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Contribution to Book

Peer Reviewed


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The Sarah Siddons Audio Files: Romanticism and the Lost Voice

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During her lifetime (1755–1831), English actress Sarah Siddons was an international celebrity acclaimed for her performances of tragic heroines. We know what she looked like—an endless number of artists asked her to sit for portraits and sculptures—but what of her famous voice, reported to cause audiences to hyperventilate or faint? In The Sarah Siddons Audio Files, Judith Pascoe takes readers on a journey to discover how the actor’s voice actually sounded. Pascoe’s search leads her to enroll in a “Voice for Actors” class, to collect Lady Macbeth voice prints, and to listen more carefully to the soundscape of her life. Bringing together archival discoveries, sound recording history, and media theory, The Sarah Siddons Audio Files shows how romantic poets’ preoccupation with voices is linked to a larger cultural anxiety about the voice’s ephemerality.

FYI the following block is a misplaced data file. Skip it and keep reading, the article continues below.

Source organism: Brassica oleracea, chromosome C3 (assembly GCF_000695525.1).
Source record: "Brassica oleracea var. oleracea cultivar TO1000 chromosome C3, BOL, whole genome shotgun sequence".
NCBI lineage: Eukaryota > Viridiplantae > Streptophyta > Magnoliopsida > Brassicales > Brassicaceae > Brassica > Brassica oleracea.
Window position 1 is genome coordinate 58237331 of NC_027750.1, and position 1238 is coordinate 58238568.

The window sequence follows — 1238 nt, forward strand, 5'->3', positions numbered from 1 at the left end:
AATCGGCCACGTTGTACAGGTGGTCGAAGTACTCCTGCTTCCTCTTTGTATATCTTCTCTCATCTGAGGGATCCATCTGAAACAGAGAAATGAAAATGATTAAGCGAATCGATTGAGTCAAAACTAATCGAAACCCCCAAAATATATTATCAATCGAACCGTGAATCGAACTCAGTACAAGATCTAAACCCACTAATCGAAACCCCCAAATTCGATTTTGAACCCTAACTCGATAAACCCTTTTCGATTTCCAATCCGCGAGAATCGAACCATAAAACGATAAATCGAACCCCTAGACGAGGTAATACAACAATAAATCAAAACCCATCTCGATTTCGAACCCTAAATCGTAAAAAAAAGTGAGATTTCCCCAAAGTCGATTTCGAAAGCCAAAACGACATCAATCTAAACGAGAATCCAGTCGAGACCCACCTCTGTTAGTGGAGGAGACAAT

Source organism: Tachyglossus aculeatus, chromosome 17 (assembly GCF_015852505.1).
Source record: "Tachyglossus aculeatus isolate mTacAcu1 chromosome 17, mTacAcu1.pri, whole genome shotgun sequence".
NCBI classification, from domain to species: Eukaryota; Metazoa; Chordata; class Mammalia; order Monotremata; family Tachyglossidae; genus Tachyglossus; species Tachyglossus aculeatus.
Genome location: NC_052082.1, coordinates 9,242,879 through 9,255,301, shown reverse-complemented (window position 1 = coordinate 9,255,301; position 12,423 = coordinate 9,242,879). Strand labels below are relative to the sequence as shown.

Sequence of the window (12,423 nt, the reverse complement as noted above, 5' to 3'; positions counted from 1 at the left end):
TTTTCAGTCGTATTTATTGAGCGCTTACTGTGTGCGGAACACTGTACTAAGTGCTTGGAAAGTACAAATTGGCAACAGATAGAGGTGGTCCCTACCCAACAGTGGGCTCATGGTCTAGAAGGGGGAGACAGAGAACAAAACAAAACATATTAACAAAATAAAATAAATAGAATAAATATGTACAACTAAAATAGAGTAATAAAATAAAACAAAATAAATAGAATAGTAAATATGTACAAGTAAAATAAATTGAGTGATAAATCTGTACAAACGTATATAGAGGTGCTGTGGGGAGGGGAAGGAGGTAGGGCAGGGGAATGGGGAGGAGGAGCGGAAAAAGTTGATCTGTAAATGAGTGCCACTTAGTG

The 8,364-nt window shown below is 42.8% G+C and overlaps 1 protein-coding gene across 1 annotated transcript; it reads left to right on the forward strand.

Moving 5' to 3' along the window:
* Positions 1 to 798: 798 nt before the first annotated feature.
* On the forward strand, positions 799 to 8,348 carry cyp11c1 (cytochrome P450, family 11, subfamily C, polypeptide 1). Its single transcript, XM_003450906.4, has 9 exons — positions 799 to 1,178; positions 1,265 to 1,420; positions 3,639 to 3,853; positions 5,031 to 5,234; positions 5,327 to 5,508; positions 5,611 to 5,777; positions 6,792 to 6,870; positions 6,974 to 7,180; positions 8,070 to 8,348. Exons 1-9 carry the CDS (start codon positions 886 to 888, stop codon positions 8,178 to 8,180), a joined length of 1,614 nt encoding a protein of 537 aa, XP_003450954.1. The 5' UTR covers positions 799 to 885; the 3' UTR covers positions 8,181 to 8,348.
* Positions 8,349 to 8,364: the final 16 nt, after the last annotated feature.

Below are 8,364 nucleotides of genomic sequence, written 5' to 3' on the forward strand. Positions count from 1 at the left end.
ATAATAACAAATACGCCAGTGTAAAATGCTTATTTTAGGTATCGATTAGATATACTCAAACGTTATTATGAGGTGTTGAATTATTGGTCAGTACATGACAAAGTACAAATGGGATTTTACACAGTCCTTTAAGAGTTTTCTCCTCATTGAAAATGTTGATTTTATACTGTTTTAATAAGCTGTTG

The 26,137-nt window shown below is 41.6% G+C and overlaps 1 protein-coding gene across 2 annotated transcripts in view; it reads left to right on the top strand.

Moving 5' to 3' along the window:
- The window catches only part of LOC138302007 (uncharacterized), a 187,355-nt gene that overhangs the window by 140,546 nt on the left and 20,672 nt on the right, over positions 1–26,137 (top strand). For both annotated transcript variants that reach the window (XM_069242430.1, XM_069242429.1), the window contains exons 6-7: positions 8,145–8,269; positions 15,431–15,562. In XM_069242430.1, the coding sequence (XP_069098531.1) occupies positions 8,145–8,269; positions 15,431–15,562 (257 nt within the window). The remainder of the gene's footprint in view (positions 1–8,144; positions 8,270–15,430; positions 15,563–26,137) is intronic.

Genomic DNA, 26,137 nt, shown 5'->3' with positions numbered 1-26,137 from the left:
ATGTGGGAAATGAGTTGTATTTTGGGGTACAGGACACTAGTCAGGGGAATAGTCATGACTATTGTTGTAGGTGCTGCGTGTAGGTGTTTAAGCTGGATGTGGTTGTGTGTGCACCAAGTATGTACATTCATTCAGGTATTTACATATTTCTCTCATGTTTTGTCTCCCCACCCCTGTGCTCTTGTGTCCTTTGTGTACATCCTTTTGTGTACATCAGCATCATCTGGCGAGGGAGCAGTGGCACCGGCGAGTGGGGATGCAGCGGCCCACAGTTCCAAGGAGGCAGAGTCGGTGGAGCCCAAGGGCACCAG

Sarah Siddons, voice, sound recording, tragic muse, Romanticism, Romantic poets' voices, Lady Macbeth, The Winter's Tale

Journal Article Version

Version of Record

Published Article/Book Citation

Pascoe, Judith. "Chapter 1." The Sarah Siddons Audio Files: Romanticism and the Lost Voice (Ann Arbor, MI: University of Michigan Press, 2011). 1-10


Copyright © 2011 University of Michigan. Posted with permission